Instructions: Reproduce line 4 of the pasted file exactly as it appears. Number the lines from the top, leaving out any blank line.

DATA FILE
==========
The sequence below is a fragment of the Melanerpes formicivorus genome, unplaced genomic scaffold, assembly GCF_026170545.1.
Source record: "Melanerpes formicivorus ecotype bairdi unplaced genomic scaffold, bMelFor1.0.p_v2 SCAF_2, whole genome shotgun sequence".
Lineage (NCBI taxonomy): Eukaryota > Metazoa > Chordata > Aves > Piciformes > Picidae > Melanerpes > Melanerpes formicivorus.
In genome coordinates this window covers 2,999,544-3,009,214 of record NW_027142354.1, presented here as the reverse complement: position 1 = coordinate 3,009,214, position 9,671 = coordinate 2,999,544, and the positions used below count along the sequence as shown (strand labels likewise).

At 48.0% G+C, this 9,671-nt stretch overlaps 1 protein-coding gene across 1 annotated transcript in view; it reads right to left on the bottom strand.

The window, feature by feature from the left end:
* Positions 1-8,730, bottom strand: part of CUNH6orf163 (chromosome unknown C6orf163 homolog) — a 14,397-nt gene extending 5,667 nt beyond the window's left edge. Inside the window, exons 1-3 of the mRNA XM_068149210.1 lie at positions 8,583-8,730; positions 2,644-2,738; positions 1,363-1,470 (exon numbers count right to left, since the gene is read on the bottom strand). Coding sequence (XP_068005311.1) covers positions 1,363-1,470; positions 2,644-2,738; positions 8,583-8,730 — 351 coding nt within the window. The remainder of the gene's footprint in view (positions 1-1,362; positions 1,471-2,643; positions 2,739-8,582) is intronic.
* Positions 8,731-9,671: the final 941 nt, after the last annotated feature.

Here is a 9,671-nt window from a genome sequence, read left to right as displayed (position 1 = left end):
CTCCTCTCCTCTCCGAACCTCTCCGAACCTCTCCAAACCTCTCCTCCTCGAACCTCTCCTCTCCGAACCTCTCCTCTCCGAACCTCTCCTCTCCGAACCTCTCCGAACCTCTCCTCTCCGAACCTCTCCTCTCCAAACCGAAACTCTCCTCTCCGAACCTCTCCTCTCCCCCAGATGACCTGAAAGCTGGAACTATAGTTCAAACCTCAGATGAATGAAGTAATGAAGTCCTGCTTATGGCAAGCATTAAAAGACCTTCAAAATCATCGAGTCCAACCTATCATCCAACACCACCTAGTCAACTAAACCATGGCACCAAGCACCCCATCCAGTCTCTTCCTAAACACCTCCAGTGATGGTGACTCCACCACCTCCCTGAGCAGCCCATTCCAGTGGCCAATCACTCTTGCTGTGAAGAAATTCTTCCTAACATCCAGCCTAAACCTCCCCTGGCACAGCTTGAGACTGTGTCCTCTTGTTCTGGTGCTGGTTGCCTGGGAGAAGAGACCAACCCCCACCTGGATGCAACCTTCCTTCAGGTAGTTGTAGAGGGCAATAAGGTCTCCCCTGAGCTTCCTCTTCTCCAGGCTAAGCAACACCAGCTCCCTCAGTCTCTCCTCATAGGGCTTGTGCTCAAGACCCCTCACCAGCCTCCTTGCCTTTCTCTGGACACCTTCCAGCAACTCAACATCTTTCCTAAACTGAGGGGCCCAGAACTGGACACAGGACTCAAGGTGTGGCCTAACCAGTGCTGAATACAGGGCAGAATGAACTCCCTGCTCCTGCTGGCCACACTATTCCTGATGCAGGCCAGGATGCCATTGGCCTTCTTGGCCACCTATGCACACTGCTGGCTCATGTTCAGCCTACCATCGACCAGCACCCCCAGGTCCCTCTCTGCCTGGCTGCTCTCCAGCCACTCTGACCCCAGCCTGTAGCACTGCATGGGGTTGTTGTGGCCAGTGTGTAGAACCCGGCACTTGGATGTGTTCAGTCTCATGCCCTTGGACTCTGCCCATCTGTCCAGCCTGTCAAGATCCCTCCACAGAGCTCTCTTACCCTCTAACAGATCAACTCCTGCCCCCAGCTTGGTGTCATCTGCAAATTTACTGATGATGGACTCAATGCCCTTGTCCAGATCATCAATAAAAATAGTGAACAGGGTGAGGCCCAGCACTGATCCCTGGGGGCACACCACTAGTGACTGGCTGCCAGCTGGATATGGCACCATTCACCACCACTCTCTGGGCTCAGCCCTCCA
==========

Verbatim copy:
In genome coordinates this window covers 2,999,544-3,009,214 of record NW_027142354.1, presented here as the reverse complement: position 1 = coordinate 3,009,214, position 9,671 = coordinate 2,999,544, and the positions used below count along the sequence as shown (strand labels likewise).